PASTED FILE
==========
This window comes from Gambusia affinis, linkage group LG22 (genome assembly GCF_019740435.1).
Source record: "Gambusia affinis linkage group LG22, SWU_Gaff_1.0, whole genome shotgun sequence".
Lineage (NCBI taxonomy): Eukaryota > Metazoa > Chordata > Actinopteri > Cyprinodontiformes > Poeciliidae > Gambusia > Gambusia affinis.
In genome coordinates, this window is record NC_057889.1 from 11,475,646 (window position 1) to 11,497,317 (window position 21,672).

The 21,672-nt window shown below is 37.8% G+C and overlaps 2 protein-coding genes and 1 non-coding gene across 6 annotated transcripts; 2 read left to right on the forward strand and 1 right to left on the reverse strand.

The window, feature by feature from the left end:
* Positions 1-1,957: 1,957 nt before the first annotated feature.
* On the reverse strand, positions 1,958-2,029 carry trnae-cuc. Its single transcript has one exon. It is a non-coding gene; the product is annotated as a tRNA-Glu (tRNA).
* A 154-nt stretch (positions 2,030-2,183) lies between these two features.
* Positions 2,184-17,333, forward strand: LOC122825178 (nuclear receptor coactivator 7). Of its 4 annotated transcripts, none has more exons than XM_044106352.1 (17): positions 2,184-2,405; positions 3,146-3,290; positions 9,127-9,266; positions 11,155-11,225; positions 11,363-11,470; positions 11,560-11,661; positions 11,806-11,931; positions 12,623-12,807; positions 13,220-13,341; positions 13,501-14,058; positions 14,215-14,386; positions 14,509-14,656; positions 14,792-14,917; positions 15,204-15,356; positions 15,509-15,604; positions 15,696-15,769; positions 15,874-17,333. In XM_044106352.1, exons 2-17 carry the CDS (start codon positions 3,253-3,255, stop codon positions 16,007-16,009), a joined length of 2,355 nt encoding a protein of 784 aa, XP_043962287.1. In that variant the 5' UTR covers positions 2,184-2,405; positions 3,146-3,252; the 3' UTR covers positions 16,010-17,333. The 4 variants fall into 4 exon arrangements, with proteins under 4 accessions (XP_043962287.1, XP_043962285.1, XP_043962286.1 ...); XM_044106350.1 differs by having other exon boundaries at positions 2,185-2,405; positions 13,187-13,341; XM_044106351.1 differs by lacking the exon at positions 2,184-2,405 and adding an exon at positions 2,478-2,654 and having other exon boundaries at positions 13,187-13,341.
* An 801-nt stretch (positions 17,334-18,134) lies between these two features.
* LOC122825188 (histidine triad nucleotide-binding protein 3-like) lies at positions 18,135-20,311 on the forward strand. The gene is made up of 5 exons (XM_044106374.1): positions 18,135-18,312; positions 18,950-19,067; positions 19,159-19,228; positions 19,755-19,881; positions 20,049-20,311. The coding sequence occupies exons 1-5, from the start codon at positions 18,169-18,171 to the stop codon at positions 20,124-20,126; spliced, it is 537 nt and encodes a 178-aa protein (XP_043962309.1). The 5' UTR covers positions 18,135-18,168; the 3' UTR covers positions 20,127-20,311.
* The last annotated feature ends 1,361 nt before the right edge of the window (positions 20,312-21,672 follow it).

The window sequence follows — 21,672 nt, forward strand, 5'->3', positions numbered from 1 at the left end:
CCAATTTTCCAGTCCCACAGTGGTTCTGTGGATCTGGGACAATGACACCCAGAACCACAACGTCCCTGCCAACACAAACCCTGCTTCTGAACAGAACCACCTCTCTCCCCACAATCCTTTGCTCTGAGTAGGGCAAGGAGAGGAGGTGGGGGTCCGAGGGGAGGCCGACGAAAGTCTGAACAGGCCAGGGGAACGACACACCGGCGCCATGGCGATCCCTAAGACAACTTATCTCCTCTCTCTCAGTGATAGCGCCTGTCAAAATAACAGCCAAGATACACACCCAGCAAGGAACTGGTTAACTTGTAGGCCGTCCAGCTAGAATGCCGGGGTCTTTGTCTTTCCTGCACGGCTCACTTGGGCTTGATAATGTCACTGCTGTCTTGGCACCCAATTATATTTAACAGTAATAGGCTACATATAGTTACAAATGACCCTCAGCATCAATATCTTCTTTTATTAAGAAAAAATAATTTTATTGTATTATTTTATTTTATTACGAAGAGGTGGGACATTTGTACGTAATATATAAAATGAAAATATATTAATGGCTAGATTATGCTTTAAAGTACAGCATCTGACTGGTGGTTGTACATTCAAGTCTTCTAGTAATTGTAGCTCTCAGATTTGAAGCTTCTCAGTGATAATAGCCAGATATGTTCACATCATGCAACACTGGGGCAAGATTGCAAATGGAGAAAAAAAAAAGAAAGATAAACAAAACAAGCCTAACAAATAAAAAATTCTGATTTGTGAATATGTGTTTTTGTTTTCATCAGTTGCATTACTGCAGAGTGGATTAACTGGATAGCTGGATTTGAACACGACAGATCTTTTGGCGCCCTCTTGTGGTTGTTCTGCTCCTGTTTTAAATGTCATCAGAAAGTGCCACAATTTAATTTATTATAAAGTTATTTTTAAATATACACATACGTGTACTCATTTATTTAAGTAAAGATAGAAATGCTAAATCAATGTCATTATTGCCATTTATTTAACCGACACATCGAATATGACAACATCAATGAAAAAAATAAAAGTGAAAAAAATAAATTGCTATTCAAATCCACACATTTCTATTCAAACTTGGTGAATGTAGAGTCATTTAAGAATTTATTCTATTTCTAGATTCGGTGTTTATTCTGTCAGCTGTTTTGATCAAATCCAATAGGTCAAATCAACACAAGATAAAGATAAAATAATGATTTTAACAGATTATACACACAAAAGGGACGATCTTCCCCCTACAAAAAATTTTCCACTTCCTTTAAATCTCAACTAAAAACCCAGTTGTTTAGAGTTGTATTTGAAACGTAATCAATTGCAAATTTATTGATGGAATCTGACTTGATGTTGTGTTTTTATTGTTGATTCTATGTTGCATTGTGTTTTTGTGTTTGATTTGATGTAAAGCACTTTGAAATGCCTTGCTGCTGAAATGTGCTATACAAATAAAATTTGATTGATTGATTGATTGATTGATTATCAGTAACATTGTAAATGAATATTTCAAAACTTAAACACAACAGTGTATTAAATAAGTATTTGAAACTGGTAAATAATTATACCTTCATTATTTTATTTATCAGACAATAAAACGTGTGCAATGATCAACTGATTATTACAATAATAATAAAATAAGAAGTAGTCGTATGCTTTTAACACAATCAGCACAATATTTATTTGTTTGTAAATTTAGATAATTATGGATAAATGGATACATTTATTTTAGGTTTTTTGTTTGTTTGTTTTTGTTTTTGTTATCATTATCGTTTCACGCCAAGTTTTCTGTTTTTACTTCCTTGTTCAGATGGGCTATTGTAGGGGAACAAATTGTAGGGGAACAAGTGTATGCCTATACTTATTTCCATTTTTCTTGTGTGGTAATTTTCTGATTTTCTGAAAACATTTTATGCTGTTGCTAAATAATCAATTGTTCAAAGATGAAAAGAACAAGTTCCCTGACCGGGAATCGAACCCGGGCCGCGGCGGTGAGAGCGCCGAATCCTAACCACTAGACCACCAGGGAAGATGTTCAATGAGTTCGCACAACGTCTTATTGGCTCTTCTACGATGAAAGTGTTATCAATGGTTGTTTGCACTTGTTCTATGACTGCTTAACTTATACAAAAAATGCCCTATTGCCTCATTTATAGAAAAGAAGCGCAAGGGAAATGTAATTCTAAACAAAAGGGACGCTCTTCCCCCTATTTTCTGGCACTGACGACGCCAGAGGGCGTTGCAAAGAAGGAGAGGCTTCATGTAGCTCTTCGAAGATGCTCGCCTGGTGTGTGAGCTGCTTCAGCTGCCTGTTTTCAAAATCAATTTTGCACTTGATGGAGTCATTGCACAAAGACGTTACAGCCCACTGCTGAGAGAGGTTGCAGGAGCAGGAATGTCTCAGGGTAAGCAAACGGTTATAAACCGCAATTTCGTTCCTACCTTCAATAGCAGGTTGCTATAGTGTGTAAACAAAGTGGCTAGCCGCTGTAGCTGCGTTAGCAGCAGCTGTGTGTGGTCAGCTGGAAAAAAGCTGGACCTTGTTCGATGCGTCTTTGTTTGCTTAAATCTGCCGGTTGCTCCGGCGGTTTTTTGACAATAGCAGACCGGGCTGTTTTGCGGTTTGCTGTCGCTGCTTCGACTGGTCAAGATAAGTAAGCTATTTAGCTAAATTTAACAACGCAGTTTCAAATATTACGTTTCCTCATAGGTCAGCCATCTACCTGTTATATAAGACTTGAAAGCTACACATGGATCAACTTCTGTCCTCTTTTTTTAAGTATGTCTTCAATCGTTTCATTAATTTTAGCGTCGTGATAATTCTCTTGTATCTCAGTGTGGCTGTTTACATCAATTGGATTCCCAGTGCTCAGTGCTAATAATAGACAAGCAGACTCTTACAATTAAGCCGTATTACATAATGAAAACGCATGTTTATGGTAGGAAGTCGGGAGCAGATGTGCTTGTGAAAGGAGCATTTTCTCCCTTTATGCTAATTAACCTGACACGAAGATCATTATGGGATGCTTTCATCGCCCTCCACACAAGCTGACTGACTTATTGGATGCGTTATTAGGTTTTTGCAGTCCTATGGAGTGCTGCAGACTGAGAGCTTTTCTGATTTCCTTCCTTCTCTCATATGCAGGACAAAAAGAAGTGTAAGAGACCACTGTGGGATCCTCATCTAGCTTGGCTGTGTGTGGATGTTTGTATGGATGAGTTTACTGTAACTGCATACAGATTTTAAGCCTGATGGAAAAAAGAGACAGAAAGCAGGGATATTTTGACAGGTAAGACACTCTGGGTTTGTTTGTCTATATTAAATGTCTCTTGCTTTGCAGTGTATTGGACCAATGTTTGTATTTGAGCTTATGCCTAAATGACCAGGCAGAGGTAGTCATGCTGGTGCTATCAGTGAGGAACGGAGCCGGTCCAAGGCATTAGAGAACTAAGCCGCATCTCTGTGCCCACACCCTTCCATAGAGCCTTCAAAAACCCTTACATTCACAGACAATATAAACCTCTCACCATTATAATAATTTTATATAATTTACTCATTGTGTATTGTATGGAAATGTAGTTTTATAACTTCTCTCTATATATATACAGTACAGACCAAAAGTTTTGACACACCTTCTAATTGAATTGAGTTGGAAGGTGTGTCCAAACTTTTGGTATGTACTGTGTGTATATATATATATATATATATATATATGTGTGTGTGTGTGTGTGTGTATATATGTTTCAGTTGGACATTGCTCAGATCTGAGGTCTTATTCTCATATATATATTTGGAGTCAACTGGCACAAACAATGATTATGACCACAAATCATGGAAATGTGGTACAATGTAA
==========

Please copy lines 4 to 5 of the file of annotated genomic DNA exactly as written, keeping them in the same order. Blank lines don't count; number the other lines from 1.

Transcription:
In genome coordinates, this window is record NC_057889.1 from 11,475,646 (window position 1) to 11,497,317 (window position 21,672).

The 21,672-nt window shown below is 37.8% G+C and overlaps 2 protein-coding genes and 1 non-coding gene across 6 annotated transcripts; 2 read left to right on the forward strand and 1 right to left on the reverse strand.